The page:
In our community, we can really look down on people. I think about one of my family members, a couple of family members actually that we have that made life changing choices, lost a lot of weight and these are like adults, not teens, not 30s not 40s, I'm talking grown folks, right. And it took me a while to really accept the way they looked because they changed drastically one person she looked like a teenager like her size, you know. I mean, but she still had, you know, a mature face because well, she's mature. Then another gentleman my family, he lost like drastic weight as well. And the first time I saw him, I was like, oh my god, his hair don't fit his body. And, but then I think for me it was I started to realize that these people had chosen to live healthier lives. And especially as they were older, you know, family members, because they wanted to live better lives. So, now that I'm a little older and more aware of the impacts of bad health habits, on longevity and my ability to do things, I'm more focused on it, and I understand why they made those choices. And it's helped me understand that there isn't this one perfect look, or, as one of my friends says, a man weight, what does that even mean? If you get too small, you're not gonna look like a man. Really. I mean, Like, over 5'2", 5'3" you know, I'm pretty tall for me. And I, you know, I mean, I still dress like I'm mature. I mean, I feel like we get focused on the wrong thing sometimes, which leads to bad behaviors, which ultimately impacts our lives in our ability to do things we want to do.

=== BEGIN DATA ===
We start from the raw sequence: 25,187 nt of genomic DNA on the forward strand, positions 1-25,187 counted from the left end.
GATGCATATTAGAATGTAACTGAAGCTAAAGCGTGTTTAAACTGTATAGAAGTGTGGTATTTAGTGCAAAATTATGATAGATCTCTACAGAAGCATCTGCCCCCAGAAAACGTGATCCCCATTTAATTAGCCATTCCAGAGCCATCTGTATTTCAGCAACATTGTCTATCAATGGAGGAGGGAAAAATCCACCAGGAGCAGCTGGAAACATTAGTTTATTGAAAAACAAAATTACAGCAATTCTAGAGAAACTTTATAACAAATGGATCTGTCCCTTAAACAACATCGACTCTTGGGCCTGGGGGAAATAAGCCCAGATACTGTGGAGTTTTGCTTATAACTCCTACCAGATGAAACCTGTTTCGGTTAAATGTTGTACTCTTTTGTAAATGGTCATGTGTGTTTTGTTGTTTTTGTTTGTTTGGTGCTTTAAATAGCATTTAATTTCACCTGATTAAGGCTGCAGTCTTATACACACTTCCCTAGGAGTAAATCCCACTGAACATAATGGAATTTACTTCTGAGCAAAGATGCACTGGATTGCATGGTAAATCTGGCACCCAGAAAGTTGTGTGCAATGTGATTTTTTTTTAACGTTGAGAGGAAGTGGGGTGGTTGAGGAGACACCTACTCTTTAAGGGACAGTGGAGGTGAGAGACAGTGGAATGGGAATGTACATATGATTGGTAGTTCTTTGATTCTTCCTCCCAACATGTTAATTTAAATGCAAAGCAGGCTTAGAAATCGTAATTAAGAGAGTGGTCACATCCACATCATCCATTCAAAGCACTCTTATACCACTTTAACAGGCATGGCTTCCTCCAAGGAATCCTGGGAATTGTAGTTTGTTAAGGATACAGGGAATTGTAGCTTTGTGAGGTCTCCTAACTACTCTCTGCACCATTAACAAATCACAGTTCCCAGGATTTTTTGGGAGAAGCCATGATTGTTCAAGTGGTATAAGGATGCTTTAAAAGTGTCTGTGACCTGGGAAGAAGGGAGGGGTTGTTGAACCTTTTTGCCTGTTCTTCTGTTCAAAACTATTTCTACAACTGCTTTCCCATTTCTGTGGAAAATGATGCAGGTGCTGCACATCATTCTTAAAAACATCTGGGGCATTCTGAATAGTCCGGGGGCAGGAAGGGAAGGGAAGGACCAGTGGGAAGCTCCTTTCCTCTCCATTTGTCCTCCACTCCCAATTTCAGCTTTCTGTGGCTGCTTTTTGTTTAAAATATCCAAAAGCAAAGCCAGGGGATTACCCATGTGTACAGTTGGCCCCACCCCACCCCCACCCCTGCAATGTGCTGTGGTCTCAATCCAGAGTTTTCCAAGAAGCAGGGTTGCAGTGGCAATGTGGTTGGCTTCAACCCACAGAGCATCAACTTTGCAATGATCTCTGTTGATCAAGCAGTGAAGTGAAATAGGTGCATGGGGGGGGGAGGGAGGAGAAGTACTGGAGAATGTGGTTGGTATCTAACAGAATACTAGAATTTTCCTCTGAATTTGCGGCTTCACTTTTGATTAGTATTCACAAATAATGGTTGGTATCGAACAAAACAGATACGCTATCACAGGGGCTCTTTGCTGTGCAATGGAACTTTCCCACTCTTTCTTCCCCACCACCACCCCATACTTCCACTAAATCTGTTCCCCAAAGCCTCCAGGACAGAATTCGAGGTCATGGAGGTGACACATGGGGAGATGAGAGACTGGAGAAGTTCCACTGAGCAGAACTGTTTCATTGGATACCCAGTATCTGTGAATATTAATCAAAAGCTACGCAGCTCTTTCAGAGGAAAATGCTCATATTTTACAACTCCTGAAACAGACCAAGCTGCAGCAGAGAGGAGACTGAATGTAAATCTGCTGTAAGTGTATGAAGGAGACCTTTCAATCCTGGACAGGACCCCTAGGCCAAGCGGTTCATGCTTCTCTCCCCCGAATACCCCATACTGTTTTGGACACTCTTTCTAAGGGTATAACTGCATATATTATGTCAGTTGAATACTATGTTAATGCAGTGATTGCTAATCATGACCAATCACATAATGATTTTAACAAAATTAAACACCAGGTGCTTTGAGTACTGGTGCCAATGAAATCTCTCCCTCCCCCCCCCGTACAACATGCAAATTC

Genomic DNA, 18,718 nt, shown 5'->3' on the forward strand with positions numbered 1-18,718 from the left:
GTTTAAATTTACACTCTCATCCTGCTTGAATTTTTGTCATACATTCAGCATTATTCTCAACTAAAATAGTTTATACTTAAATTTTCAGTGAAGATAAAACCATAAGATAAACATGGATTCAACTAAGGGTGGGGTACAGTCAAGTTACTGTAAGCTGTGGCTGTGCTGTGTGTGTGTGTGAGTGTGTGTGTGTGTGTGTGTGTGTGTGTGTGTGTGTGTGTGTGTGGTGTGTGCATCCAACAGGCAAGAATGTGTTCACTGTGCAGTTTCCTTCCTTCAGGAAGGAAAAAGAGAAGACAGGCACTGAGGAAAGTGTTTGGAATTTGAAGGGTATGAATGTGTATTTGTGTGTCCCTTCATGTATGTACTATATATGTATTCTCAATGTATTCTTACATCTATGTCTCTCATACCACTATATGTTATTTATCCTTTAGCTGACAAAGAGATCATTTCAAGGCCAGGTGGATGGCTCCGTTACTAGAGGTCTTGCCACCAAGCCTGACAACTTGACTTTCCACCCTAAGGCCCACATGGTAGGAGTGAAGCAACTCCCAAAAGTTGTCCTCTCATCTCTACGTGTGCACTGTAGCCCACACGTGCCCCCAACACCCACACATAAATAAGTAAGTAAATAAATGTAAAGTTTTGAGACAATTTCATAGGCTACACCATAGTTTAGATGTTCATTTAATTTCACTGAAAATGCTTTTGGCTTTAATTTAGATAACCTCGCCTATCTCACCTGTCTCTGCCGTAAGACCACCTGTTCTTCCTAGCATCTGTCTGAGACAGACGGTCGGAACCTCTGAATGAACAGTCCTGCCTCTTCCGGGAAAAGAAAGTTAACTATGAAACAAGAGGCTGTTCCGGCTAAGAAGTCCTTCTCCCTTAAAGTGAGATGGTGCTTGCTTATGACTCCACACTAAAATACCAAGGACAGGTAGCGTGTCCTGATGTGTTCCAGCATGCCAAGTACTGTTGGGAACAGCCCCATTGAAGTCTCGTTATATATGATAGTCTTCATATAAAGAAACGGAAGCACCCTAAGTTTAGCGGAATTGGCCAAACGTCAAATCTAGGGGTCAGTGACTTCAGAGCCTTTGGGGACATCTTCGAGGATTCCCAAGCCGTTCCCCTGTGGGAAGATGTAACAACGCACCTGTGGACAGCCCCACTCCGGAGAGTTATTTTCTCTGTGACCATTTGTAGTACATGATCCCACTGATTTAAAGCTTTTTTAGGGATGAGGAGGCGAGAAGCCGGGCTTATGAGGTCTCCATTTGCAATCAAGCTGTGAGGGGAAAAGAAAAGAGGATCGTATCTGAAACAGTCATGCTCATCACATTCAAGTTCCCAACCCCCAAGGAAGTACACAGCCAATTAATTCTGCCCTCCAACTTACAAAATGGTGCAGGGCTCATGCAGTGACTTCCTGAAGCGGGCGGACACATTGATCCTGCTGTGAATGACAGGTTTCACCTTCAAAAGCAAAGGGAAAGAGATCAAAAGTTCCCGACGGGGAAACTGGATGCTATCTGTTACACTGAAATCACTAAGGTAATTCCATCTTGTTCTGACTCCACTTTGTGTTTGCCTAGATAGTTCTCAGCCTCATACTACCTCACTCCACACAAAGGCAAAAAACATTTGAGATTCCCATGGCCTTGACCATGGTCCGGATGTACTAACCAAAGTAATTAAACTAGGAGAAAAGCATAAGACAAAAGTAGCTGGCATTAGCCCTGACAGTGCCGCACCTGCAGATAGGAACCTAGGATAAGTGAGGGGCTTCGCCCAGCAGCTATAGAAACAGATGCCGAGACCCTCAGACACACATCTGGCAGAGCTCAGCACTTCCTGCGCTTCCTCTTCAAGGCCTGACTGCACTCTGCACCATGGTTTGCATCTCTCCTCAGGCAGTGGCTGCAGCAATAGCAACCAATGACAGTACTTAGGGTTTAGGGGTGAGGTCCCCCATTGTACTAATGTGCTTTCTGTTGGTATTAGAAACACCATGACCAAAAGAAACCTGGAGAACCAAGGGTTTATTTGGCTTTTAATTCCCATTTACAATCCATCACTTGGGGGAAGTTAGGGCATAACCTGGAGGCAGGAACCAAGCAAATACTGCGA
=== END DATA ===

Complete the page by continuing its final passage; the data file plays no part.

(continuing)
Nik:

We are definitely in full support of anyone who is going on a healthy journey, whether it's to lose weight, or to lower your blood pressure, or lower your cholesterol or whatever your motivation is, you want a better quality of life for you and your family. We're in full support of it, but just know the perfect size is not man weight or woman weight. If you're healthy, you're not too skinny. If you're healthy, you're not too skinny. I think that's the biggest thing that I want, especially for women, because I've always wanted to sista shape and I'm a sista and I have a shape, so I have a sista shape.

Rich:

Yeah, you do. I like it, too.

Nik:

Thank you.

Rich:

Yeah, cut this podcast short. Tombout your sista shape.

Nik: